A year or so ago, in my lab’s reading group we read the famous power of two choices in randomized load balancing paper, and it gave me an awful idea - what if we applied a similar idea to games?

As a very quick explanation, for the task of load balancing requests - basically, you have a bunch of servers handling things for you like fetching emails, and you want to spread out the work evenly - a common approach is to just pick a random server and send the next request there. But it turns out if you can pick two random servers and send the request to the less burdened one, this is way, way better than just doing it randomly.

Now, as it turns out, for most games making random moves is like, not a good strategy. Others have done work on quanitfying how not good random is for some games. And, as it turns out, a lot of games that people actually bother playing aren’t easy for computers to do. So I wondered, how much better than random, and how much worse than optimal, is considering two random choices at every step in a game, and going with the better of the two choices?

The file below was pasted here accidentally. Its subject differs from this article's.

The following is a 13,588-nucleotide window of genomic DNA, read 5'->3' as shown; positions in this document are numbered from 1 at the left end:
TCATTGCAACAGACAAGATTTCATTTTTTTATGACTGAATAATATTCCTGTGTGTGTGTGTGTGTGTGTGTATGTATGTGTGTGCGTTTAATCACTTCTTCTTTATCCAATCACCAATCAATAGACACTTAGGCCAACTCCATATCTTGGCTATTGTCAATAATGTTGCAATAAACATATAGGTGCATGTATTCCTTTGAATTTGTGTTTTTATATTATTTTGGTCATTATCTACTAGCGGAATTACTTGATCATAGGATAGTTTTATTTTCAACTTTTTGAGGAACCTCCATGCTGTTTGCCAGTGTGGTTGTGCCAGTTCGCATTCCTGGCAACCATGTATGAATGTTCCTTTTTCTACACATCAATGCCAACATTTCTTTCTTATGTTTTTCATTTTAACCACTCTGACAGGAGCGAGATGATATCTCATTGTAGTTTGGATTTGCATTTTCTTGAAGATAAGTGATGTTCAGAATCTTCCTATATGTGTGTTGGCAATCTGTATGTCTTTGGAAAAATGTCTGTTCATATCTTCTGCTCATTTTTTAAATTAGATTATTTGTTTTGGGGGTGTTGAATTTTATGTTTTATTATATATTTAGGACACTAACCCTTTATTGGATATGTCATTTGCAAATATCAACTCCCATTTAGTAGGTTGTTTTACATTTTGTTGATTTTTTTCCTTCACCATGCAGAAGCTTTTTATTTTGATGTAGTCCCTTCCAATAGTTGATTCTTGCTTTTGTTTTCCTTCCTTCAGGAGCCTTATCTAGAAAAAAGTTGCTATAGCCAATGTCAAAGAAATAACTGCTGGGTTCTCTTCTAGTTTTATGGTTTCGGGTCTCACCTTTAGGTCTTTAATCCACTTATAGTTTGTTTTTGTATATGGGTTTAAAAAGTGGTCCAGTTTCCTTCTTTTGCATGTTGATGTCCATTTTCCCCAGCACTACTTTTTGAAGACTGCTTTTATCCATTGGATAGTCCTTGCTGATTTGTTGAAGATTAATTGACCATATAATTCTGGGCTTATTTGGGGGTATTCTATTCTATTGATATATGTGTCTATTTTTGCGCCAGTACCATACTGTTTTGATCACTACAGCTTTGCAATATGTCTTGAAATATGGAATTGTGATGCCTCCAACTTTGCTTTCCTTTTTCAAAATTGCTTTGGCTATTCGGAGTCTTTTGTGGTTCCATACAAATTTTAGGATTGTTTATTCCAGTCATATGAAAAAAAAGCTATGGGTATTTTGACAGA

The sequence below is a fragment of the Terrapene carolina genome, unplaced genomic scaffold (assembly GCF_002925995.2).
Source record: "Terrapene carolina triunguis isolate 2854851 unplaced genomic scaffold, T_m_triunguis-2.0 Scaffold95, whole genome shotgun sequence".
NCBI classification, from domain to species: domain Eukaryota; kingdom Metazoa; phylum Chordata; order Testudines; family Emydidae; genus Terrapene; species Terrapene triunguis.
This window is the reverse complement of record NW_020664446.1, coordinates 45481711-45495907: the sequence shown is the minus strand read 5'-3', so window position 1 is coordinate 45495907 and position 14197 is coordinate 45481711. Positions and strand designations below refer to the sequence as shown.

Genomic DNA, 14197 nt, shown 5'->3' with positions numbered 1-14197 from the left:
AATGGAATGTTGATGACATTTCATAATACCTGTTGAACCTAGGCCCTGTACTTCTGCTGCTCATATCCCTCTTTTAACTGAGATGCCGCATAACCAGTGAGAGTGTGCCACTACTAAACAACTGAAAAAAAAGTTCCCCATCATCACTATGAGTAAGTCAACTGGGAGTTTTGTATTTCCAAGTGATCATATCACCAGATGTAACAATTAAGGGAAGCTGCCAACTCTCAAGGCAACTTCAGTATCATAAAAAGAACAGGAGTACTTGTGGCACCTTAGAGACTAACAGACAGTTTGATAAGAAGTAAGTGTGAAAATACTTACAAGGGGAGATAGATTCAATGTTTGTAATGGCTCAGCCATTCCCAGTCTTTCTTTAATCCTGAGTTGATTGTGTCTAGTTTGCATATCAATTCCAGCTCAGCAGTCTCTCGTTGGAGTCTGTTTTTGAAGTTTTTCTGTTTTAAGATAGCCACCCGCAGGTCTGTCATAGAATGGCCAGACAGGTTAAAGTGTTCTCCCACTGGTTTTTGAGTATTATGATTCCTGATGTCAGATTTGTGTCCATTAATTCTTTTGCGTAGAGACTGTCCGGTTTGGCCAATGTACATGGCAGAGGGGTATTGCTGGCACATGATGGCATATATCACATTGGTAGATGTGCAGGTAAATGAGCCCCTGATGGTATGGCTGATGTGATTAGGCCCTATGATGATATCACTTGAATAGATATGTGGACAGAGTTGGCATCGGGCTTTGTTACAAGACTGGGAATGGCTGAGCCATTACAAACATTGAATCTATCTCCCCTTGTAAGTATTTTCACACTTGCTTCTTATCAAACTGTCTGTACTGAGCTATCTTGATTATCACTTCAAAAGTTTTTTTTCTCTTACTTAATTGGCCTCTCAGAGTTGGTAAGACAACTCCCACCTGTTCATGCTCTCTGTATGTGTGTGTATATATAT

I had to pick a solved game, but I didn’t want to pick a trivial game like tic-tac-toe where the best strategy is something everybody can memorize in a few minutes. I decided to go with Connect 4, since as far as I’m aware it isn’t terribly difficult for computers to solve while still being difficult enough for humans that it’s not boring.

So I wrote up my stupid idea in Rust, and realized that even if at every step the AI considers only two moves, it still takes forever to search. So I wrote up a stupid metric for evaluating positions, which is just the 10x the number of wins minus 20000x the losses that the AI considers possible futures. If this score is above 100000000 then it just goes with the move that leads there. I don’t think this is elegant or works well whatsoever, but it was quick. If I get some free time eventually I’d much rather see if alpha-beta pruning helps at all.

Anyway, I also took the oppurtunity to see how compiling to wasm works for Rust, so now the connect 4 thingy is playable below. In the first few moves it’s still very slow, so don’t be shocked if it lags your browser.

hello-wasm example


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Part of a series on AI. Interactable.

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